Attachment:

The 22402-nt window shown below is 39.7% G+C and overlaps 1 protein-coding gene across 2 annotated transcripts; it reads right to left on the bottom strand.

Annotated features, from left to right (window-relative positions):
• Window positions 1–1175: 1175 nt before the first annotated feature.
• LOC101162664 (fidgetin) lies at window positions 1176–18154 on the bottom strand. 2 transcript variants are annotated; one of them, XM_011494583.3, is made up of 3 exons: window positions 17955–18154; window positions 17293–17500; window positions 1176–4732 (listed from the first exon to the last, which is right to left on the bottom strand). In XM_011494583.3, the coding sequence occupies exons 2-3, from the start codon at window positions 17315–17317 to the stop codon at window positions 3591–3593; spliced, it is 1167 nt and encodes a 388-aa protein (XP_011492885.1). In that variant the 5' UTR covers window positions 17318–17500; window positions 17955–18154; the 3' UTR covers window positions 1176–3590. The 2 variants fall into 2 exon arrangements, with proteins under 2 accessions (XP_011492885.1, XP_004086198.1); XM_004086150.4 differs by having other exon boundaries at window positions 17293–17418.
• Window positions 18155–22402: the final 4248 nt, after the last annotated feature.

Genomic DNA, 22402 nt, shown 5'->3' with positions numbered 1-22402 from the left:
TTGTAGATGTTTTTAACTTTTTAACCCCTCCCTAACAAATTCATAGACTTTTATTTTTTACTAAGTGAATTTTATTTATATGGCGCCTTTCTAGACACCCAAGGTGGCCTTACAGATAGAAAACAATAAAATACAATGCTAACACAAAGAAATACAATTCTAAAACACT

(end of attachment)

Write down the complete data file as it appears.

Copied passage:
The 22402-nt window shown below is 39.7% G+C and overlaps 1 protein-coding gene across 2 annotated transcripts; it reads right to left on the bottom strand.

Annotated features, from left to right (window-relative positions):
• Window positions 1–1175: 1175 nt before the first annotated feature.
• LOC101162664 (fidgetin) lies at window positions 1176–18154 on the bottom strand. 2 transcript variants are annotated; one of them, XM_011494583.3, is made up of 3 exons: window positions 17955–18154; window positions 17293–17500; window positions 1176–4732 (listed from the first exon to the last, which is right to left on the bottom strand). In XM_011494583.3, the coding sequence occupies exons 2-3, from the start codon at window positions 17315–17317 to the stop codon at window positions 3591–3593; spliced, it is 1167 nt and encodes a 388-aa protein (XP_011492885.1). In that variant the 5' UTR covers window positions 17318–17500; window positions 17955–18154; the 3' UTR covers window positions 1176–3590. The 2 variants fall into 2 exon arrangements, with proteins under 2 accessions (XP_011492885.1, XP_004086198.1); XM_004086150.4 differs by having other exon boundaries at window positions 17293–17418.
• Window positions 18155–22402: the final 4248 nt, after the last annotated feature.

Genomic DNA, 22402 nt, shown 5'->3' with positions numbered 1-22402 from the left:
TTGTAGATGTTTTTAACTTTTTAACCCCTCCCTAACAAATTCATAGACTTTTATTTTTTACTAAGTGAATTTTATTTATATGGCGCCTTTCTAGACACCCAAGGTGGCCTTACAGATAGAAAACAATAAAATACAATGCTAACACAAAGAAATACAATTCTAAAACACT